“Parks and Recreation” star Rashida Jones has found the secret to landing a juicy, complex leading role: write it yourself. Her first stab at screenwriting — with partner Will McCormack — is “Celeste and Jesse Forever,” a funny and realistic look at former high school sweethearts (Jones and Andy Samberg) who hit their 30s and decide to split up.


Was it ever difficult to balance being both an actress and co-writer on this project?


I would say really the only time it came into play was the three years of trying to get the movie made. Being an executive producer and a co-writer and knowing it was such a great part for me to be able to play, it was hard to keep taking the blows of the thing getting set up and then the thing crumbling. It was tough, but once I got on set, for me my only challenge that I wanted to tackle was doing a good job in the role and carrying the film, so I had to really shut all the other stuff down, you know?


Why do you think it’s so difficult for movies like this to get made?


There’s a whole bunch of factors, and one of them is just the state of the industry, unfortunately. The movie industry isn’t special — the middle class is disappearing, and it’s happening in movies, too. These films that they used to make for $10 million or $20 million, where the financial stakes weren’t as high, they’re disappearing. They’re not as willing to spend money on that. They want to spend money on franchise movies or things that they know the kids are going to see on the weekends — that sounded like such an old person, but you know what I mean.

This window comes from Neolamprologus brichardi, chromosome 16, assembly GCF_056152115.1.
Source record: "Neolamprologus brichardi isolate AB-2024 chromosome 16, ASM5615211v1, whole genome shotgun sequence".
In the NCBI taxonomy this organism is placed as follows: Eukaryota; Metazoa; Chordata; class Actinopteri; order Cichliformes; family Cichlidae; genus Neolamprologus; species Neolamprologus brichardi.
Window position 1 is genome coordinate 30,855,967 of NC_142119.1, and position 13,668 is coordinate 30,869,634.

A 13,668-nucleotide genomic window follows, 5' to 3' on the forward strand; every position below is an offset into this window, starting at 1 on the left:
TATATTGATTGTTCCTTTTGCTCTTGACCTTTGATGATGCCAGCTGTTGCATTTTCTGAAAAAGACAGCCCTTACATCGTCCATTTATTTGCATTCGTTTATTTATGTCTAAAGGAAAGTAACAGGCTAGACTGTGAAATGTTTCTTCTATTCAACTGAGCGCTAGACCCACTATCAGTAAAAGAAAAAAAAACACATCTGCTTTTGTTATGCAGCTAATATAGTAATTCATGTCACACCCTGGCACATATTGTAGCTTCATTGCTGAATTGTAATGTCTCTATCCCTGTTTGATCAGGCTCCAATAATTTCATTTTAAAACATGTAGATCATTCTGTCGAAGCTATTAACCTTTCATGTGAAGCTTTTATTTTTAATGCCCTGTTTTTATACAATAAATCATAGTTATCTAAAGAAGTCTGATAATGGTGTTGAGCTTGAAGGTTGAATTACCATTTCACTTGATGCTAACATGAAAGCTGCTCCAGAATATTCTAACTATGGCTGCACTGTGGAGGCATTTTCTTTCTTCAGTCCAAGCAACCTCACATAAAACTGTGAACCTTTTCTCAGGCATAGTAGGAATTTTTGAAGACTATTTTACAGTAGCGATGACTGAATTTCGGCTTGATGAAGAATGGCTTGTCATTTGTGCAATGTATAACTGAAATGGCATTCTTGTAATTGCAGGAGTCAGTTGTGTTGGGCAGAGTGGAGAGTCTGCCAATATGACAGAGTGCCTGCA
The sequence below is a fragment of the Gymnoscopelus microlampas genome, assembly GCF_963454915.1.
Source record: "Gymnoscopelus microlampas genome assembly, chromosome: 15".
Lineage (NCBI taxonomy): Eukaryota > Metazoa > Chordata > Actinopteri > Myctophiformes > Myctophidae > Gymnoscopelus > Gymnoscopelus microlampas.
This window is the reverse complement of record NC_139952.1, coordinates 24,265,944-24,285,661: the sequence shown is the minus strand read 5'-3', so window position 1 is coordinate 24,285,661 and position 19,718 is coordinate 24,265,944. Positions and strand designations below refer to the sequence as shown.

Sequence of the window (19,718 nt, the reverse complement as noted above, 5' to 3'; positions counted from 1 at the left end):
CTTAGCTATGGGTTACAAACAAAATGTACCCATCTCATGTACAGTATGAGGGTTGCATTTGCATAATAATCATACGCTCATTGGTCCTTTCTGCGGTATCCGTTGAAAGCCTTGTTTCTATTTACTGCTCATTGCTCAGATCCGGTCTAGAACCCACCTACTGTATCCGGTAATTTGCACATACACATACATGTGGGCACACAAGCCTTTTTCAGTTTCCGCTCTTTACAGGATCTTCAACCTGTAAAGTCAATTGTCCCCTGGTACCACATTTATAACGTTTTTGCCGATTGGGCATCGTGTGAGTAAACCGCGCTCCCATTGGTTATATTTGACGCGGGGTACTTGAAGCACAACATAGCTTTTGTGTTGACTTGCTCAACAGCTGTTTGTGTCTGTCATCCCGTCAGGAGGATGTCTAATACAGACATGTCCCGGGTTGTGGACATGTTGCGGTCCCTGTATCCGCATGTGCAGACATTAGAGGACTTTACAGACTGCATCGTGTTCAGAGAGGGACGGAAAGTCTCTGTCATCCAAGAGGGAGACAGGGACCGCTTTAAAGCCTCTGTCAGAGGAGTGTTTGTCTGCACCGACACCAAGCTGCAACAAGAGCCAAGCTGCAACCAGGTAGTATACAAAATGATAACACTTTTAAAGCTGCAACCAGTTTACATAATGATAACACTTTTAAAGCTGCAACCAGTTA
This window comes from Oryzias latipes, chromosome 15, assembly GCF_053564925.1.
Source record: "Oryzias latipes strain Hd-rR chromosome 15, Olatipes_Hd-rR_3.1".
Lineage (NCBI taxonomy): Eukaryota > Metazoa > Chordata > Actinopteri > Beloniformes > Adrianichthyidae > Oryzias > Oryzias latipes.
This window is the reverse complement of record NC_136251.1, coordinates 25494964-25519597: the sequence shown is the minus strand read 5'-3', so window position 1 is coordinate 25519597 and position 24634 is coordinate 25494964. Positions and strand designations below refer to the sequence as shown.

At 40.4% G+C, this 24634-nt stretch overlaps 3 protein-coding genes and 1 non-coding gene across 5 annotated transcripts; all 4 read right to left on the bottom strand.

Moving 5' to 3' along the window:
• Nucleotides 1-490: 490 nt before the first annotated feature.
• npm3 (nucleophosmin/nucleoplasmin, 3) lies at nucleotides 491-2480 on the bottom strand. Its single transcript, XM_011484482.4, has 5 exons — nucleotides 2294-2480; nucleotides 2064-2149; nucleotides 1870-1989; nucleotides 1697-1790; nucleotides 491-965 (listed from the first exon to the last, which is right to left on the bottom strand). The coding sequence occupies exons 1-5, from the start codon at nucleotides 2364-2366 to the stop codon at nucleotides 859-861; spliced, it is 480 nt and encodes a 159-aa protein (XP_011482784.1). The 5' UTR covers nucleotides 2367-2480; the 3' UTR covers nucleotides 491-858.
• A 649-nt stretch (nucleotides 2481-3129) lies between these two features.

Do you see yourself doing more projects like this going forward?

I’m not sure if I want to begin a movie anytime soon. It was a lot of responsibility. But I definitely want to write more, and I hope that I can continue to write things that feel realistic and maybe slightly innovative, maybe left of center. And Will and I are really excited to write something else.

Why did it take so long for someone to cast Elijah Wood as a gay best friend? Because he was great.

(laughs) You know, I don’t know. He’s probably been busy doing lots of other really cool things.